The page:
But despite my growing awareness and ability, I was getting tired. Gradually but steadily I lost my resolve. I was frustrated that I could never do enough, that neither the school system nor the parents seemed able to provide the resources desperately needed by so many of my kids. A great many weren't getting the extra attention and instruction that they required, and, in many cases, there was precious little I could do about it.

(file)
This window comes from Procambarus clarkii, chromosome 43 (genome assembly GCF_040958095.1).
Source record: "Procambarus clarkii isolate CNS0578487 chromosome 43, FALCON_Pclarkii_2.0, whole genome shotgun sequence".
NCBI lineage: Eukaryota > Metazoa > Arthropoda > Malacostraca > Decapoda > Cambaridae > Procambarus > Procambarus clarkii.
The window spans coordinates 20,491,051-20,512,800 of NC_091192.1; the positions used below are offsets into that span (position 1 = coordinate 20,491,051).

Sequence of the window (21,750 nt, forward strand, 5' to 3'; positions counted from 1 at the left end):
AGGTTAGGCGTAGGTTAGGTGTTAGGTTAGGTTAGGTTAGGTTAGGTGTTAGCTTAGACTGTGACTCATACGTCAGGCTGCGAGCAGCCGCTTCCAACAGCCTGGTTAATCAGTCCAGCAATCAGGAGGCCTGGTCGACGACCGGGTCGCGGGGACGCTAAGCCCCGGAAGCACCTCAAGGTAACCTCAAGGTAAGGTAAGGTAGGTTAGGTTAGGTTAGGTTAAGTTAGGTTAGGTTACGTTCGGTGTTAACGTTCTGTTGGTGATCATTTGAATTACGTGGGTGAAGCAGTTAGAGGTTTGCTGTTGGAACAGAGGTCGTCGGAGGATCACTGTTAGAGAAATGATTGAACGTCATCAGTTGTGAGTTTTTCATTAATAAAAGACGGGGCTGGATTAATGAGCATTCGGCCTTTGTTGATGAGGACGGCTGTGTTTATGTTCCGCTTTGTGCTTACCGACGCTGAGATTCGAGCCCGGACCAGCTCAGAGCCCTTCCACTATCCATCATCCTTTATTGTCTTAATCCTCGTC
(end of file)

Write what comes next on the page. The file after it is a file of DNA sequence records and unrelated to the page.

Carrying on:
So I resigned. I intend this to be a one-year leave and hope to return to the classroom next year; I believe now it is where I belong. I miss the kids; I miss the feeling, however rare and fleeting, that I am both bringing something to other lives and learning more about myself. In no other context have I tried so hard — or had my efforts count for so much.LA

*The names of teachers and students in this story have been changed.